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I wanted to ask a question about NMR for Axial and Equatorial molecules.

I was asked to describe how to separate the following two product molecules from this reaction:

enter image description here

and the answer that my colleague mentioned was NMR.

He stated that for the product on the left, the $\ce{P}$ atoms were in the same environment (axial) so they would show only $1$ peak but on the right hand side product, the $\ce{P}$ atoms were in different environments (equatorial and axial) hence two different peaks would be shown.

I had a previous introductory course to NMR where coupling constants were discussed, and as the maximum bond coupling "length" was considered to be $3$, this made perfect sense.

My question is, how are axial and equatorial substituents (if they are the same substituent as in this case) in such different environments? Is it to do with the surrounding substituents deshielding by varying amounts? What is the case?

I failed to find a definitive answer on Google or StackExchange, but only statistical interpretations were given, no actual explanations.

enter image description here

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  • $\begingroup$ Not an answer because I don't have a reference, but it is likely the spacing from the other ligands. It's important to consider what is axial/equatorial relative to the ligand you are interested in. For the left structure, the $\ce{PR_3}$ have the same ligands equatorial to them and each other axial. For the right structure, one of them is axial to CO and the other is axial to O, so they feel a different amount of interaction from those ligands. @vik1245 $\endgroup$ – Tyberius Jun 2 at 14:41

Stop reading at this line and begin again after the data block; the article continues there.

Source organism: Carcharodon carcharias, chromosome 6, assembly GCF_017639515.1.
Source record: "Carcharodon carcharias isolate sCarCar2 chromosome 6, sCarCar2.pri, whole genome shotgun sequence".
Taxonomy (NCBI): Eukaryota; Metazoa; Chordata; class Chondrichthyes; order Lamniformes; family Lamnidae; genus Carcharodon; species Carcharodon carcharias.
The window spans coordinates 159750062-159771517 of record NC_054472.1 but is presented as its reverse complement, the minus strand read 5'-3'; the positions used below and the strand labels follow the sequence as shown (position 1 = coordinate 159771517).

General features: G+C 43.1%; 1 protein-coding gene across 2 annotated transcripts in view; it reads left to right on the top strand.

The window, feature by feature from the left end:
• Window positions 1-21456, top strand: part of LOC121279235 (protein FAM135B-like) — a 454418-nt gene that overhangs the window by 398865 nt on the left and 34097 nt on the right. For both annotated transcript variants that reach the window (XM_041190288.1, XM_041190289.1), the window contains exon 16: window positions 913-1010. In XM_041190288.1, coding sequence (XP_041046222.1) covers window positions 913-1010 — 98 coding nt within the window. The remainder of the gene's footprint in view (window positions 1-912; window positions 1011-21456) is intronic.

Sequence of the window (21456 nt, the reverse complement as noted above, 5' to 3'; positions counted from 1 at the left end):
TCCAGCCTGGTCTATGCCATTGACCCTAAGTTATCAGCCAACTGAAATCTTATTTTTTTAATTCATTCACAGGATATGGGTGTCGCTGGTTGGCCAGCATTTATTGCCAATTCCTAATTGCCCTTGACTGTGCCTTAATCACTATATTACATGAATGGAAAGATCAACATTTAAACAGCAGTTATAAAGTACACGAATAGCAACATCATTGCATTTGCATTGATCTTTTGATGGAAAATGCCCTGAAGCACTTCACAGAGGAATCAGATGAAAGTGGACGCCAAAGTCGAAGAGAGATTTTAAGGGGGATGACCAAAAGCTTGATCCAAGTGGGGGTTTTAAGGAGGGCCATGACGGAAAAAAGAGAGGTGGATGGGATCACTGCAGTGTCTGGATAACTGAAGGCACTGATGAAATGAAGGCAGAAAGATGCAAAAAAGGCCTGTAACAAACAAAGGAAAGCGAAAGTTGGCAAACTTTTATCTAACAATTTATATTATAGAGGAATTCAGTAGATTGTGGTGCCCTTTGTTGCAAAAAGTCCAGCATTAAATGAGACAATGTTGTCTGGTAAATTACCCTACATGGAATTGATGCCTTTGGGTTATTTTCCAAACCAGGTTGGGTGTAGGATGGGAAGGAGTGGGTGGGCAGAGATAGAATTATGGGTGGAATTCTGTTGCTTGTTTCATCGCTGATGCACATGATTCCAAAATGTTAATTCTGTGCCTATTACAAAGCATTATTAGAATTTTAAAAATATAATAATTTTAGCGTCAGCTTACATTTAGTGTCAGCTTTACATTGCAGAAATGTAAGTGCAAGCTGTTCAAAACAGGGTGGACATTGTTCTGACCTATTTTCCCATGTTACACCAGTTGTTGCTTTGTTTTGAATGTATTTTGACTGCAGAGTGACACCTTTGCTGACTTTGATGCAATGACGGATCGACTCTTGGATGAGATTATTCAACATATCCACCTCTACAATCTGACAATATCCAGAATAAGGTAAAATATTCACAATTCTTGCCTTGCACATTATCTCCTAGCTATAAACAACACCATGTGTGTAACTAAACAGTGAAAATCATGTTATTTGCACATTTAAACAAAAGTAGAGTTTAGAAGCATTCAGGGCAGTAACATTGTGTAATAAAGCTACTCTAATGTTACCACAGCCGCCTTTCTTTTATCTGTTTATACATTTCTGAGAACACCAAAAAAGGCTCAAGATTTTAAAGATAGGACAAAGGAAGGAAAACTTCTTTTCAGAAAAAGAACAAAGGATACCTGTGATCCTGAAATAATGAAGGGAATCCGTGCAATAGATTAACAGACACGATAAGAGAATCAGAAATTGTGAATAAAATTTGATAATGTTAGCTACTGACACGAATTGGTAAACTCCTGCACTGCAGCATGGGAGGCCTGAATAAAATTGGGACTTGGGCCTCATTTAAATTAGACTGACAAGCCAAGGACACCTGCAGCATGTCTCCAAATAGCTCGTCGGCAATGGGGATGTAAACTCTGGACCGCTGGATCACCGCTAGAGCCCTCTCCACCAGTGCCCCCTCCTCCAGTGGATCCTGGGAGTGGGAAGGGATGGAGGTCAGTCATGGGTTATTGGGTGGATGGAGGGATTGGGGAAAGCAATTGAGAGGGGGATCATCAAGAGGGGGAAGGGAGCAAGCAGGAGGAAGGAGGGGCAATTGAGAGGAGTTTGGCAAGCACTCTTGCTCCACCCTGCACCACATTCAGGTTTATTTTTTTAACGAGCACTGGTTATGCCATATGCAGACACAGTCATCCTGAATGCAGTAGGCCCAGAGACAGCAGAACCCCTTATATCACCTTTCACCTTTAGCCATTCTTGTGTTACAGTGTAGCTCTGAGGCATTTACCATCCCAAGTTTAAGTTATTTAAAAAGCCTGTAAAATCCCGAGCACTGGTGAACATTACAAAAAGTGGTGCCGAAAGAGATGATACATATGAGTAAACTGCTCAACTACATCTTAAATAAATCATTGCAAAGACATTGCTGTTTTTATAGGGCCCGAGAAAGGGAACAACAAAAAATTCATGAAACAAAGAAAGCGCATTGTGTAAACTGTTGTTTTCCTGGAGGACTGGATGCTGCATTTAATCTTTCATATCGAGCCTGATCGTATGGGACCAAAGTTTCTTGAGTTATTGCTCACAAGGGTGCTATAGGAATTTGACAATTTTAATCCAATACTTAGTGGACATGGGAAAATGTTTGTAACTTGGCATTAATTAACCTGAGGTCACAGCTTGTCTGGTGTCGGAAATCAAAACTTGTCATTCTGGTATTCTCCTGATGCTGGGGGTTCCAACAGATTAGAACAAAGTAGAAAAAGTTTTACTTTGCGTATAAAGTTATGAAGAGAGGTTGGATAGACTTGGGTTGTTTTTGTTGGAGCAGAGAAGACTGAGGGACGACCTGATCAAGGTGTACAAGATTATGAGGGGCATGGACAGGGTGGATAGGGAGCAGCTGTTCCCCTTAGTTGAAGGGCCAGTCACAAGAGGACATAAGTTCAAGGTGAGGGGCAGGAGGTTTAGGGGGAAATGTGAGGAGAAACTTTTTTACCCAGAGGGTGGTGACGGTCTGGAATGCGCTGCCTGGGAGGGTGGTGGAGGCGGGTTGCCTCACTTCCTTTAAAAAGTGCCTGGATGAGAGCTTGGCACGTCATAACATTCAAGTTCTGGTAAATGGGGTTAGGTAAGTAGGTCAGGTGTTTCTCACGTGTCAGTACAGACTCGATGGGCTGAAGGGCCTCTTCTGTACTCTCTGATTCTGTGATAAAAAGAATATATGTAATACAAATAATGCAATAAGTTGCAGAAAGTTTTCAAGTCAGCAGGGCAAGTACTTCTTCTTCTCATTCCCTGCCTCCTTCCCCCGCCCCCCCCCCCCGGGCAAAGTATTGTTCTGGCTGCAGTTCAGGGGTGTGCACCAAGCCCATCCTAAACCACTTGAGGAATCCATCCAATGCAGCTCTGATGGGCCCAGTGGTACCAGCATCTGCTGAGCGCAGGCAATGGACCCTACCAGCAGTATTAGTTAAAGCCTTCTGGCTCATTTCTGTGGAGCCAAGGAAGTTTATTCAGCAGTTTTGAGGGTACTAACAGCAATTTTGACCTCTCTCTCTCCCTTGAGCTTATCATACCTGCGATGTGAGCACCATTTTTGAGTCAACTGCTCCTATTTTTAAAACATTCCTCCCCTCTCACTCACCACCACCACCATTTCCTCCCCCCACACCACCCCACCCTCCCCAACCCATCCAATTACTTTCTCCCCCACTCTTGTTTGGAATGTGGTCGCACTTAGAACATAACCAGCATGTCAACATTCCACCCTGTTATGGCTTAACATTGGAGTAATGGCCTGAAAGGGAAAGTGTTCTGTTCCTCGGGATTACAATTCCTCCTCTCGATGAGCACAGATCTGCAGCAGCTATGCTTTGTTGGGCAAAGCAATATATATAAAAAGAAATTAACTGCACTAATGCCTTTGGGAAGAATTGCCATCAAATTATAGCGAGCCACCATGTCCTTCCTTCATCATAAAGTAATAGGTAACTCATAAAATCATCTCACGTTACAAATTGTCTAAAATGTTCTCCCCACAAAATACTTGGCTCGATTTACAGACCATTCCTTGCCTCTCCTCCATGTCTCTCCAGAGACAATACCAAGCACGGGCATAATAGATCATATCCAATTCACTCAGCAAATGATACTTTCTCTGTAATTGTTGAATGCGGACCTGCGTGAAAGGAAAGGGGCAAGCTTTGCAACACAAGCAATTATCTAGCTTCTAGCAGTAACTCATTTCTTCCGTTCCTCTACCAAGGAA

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When discussing about same environment and different environment, not only the different position should be noted (axial/equatorial), but also the different electronic effects implied.

In the first case:

  • In short: the molecule has a plane of symmetry, and the substituents are "mirrored" through the plane.
  • "Long" explanation: This means that they "see" the same electronic environment: the equatorial substituents have the same electronic effects on the two axial substituents. This means that their resonance frequency, is the same.

In the second case:

  • Short answer: no symmetry exists between the substituents
  • "Long" answer: every group neighboring the substituents is different. One of the two substituents feels the effects of $\ce{CO}$, the other one feels the effect of -$\ce{O}$-. Except in some unlikely and unlucky cases, this means two different signals.

Note to the reader: shielding, resonance frequencies and NMR behavior arise from (way more) complex interactions: I did not mention, above, any possible effect of non-neighbouring substituents, for instance, neither I talked about the shielding or deshielding effects of near substituents.

Nonetheless, a perception of the "symmetry" of the involved groups might give you a "dirt cheap" and operational insight on what could be the outcome of an NMR experiment, in cases as simple as this.

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